Tag Archives: health

Why Pay for Bottled Water?

It seems like a lot of things we really need in life cost money.  Okay – most things do.  Shelter – where you live – costs money.  As does transportation, clothing, insurance, and many other things that are needed in day-to-day life.  One of those “other” things includes food and water.  Can’t go too long without either, particularly water!

Speaking of water, this is one area where some people spend a good deal of money.  Now, of course water isn’t totally free for us, since we usually have to pay a water bill each month.  However, a glass of tap water is not that expensive at all.  Even if it cost you a couple of pennies, that’s next to nothing for a glass of water.

That’s right – something we absolutely need is that cheap!

Despite this, there are people that will spend money on buying bottled water outside.  That might make sense for some people living where tap water is of poor quality, but probably not for most people living in technologically advanced nations.  Certainly, here in the U.S., we can say that mid-size or larger cities should likely have good enough water that we can drink.  Januarybe we could filter it, but that’s not overly expensive.

All this being said, why buy bottled water?  I think it might have limited use, such as if you kept a bottle or two in the car for emergencies, or even at home for that purpose.  Buying in bulk, perhaps one could pay $0.10 to $0.15 per bottle.

But for day-to-day life? Why spend that kind of money on water? I’ve seen people buy bottled water daily at work (in a prior workplace), at quick-serve restaurants, out of vending machines, and many other places.  I’ve even seen people buy water at coffee shops – when they could just ask for a cup of water for free with their other purchases.

The savings one could earn by cutting out such purchases could be significant, depending on their habits.  It’s sort of like that commonly known (in personal finance circles, anyway!) concept of cutting out that expensive coffee drink each day, and watching the savings add up.  The difference with water is that you can get an alternative – tap water – that probably has very little difference to what you would pay for.

So, why buy water? One could always bring a refillable container, or simply use a water fountain, right?

Readers, what do you think of the concept of buying bottled water instead of just having tap water? How often do you buy bottled water?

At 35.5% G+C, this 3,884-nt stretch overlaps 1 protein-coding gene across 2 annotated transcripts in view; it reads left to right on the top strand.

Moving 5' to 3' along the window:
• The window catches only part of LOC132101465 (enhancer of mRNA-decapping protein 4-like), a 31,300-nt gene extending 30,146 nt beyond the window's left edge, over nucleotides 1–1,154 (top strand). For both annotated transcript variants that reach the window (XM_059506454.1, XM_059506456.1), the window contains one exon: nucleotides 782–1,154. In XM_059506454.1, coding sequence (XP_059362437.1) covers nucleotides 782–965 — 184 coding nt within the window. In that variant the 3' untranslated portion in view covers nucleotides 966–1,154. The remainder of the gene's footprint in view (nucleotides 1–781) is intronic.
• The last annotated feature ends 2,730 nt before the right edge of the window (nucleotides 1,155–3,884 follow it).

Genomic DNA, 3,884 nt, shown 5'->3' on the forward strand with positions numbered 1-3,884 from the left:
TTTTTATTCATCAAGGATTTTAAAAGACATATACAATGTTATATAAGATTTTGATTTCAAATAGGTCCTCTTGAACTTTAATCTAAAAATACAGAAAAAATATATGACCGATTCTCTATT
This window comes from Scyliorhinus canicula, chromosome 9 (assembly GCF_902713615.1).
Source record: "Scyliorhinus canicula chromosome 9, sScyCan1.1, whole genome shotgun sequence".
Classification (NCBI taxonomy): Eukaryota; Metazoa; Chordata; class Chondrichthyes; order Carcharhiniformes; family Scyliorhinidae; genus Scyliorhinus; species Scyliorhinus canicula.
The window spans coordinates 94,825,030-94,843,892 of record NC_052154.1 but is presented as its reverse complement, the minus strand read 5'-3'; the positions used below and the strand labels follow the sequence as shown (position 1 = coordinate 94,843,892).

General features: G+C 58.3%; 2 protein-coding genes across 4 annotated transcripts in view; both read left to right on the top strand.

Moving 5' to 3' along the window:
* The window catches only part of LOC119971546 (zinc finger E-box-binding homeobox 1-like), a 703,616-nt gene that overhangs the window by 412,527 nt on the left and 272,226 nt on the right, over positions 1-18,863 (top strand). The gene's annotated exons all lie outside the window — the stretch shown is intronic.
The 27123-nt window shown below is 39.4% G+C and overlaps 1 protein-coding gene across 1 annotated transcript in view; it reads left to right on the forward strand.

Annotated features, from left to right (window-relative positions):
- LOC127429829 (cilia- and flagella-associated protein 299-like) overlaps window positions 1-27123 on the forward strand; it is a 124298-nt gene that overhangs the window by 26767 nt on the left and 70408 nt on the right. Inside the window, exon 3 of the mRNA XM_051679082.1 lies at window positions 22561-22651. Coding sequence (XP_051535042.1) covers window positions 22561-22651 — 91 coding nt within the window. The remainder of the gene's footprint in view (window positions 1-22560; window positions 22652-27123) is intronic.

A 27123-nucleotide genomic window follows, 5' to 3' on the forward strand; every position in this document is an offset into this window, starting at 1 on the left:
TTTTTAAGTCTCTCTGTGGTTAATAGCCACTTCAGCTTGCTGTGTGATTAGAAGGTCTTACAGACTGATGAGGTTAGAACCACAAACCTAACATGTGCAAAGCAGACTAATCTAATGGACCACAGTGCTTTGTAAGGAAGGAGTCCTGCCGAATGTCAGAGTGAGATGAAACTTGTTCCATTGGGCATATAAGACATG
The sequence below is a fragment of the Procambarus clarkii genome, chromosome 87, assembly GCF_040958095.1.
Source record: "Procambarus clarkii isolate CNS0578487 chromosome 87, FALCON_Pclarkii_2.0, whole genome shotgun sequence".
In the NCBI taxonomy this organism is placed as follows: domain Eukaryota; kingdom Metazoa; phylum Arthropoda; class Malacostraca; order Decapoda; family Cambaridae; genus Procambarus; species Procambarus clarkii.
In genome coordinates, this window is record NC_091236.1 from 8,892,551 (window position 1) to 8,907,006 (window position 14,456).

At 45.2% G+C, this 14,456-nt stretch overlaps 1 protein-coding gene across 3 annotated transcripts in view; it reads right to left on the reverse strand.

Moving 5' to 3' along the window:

Do You Buy Organic?

Many of us care about being responsible with nutrition.  Because of that, the reality that there are so many claims that people might make about food makes it easy to let yourself believe a lot of them.  They might not guarantee that the food is healthy anyway, no matter how much you might pay.

Terms such as the following come to mind:

  • Light
  • Low Fat
  • Low Carb
  • Natural
  • All Natural
  • Healthy

When you think about it, just because something is “low fat”, it doesn’t mean it’s healthy or good for you.  Plenty of candy is low fat, yet loaded with sugar that makes it less than healthy.  Also, big mound of greasy bacon strips might be low in carbs relative to other options, but that doesn’t make it supremely healthy. Not by a long shot.  The same principle applies to the other descriptors.  The “natural” label is one that I find humorous sometimes.

Anyway, if these labels don’t necessarily guarantee that something is going to be healthy, then would they be worth a premium? In other words, would you pay more for food with them?

One label that I didn’t mention above is one that I think many people would pay a premium for.  That is, food that is labeled organic.

I know of a few people that would swear by organic food choices, to the point of seeming obsessed.  Stores seem to oblige by offering many organic options, though quite naturally (there’s that natural word again!) there is often a nice surcharge for the privilege of buying organic.  I’ve seen things like strawberries and spinach for $1 more each, for an organic container versus or non-organic option.  If you want to buy something like organic macaroni and cheese (yes, I’ve seen this), you can knock yourself out and do this too.  The more you buy, the more it adds up the expenses for you, and the revenue for someone else.

Organic is almost a way of life for some people.  It seems like it’s expensive at times, and often I wonder just how much benefit one really gets for the extra money spent. Perhaps there is some, but I’m guessing it varies by product.  The ROI – or return on investment of funds spent on organic food, is somewhat unclear to me.  I don’t doubt that there could be some benefits, it’s just the notion of quantifying them and making sure that they’re worth the extra money that’s the question.

These days, I might go out of my way to buy organic dairy.  Perhaps organic spinach or kale.  Not much else though, at least not that I can think of offhand.  Though some other things I buy happen to be organic, but it’s not a matter of me going out of my way to do so.

What about you?

Readers, do you regularly buy organic? If so, what types of items and why? If not, what are your reasons?